Avg. Size 5-8 feet While very similar in design to other sharks, Caribbean Reef Sharks have a distinguishable extra rear tip on the second dorsal fin. While relatively passive, like any other sharks, it commands respect from both fish and human alike
Avg. Size 8-24 inches This sleek and silvery fish has a pronounced fluorescent blue streak that runs from just behind its eye all the way to the bottom portion of its tail.
Avg. Size 1-2 feet While a slightly chunkier fish, the Bermuda Chub is no less of a great swimmer. They will often be found in small schools and might check out a diver before swimming off quickly
Avg. Size 1.5-3 feet It is hard to mistake this sleek, silver fish’s toothy smile for any other species. A curios fish by nature, they are attracted to shiny objects such as watches and other jewelry. But no matter how close they may approach, they are quick to swim away when approached or lose interest
Avg. Size 5-9 feet Nurse shark prefer to stick close to the bottom, often times lying motionless on the sea floor to avoid detection. It has a distinct second dorsal fin.
Avg. Size 12-24 inches Five dark bars across its face, and a black saddle on his caudal peduncle are the identifying marks of the shy Nassau Grouper. Is now protected in many regions throughout the Caribbean due to overharvesting.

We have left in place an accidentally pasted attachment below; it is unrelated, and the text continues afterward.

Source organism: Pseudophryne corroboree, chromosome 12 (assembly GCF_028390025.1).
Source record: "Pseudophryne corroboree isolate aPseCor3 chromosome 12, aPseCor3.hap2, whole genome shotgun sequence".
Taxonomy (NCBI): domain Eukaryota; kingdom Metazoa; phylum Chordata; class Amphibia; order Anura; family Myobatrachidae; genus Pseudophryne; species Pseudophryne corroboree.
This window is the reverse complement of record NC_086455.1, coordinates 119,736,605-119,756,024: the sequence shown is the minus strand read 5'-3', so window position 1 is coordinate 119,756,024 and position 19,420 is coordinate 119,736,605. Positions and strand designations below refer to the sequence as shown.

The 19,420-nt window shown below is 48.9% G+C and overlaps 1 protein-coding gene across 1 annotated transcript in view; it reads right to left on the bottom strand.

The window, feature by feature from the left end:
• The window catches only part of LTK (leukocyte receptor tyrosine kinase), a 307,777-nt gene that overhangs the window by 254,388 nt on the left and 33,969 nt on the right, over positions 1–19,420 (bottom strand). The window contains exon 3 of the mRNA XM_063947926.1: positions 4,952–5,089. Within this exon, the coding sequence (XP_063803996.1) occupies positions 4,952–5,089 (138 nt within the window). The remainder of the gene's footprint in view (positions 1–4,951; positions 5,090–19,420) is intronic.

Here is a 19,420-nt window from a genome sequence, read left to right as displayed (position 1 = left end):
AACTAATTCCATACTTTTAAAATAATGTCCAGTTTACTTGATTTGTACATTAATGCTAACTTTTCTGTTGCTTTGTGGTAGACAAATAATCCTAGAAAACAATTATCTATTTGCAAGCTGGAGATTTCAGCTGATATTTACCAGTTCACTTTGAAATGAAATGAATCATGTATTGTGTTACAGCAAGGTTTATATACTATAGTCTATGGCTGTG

Avg. Size 3-4 feet A master of camouflage, Southern Stingrays will often times be observed buried in the sand. Their darker coloration on their dorsal side helps them blend in, with only their eyes and spiracles visible.
Avg. Size 4-6 feet The mighty Goliath Grouper can grow to be hundreds of pounds, dwarfing a diver. Even with their grand size, they are a shy species that will often meekly keep to themselves
If You Look Closely
Avg. Size 2-3 inches One of the most common fish species found in the Tropical Western Atlantic, these little fellows are not aware of their small size. Like many damselfish species, they will actively protect their small algae patch that they farm and tend to.
Avg. Size 3-4 inches A vivid blue color, this fish is part of the rainbow of colors found on the reef.
Avg. Size 3-5.5 inches A very plain looking fish, look for the dark spot near the pectoral fins for a positive identification.
Avg. size 1-1.5 inches While tiny in size, the Neon Goby plays a huge role on our reefs. In the Florida Keys reef system, they are the primary cleaner fish. They are responsible for cleaning parasites off of other fish. If you look closely at a head of brain coral, you may spot a few that have set up a cleaning station.
Avg. Size 2-3 You will often times spot this species of fish by just seeing their bright yellow head protruding from their burrow. This species of fish is also a mouthbrooder, with the male carrying and protecting the eggs in his mouth until it is time for them to hatch.
Avg. Size 0.75-1.25 inches Often times they are found residing on coral heads. It takes a keen eye to spot their black head and small protruding appendages over the eyes hiding on the reef.
Citations and acknowledgements: More information on what you would see at Conch Reef:http://www.reef.org/db/reports/geo/TWA/34040004
Thanks to the Reef Environmental Education Foundation for providing data on the various species seen on Conch Reef and the Aquarius Underwater Habitat
Book citation: Humann, Paul, and Ned DeLoach. Reef Fish Identification: Florida, Caribbean, Bahamas. Jacksonville, FL: New World Publications, 2002. Print.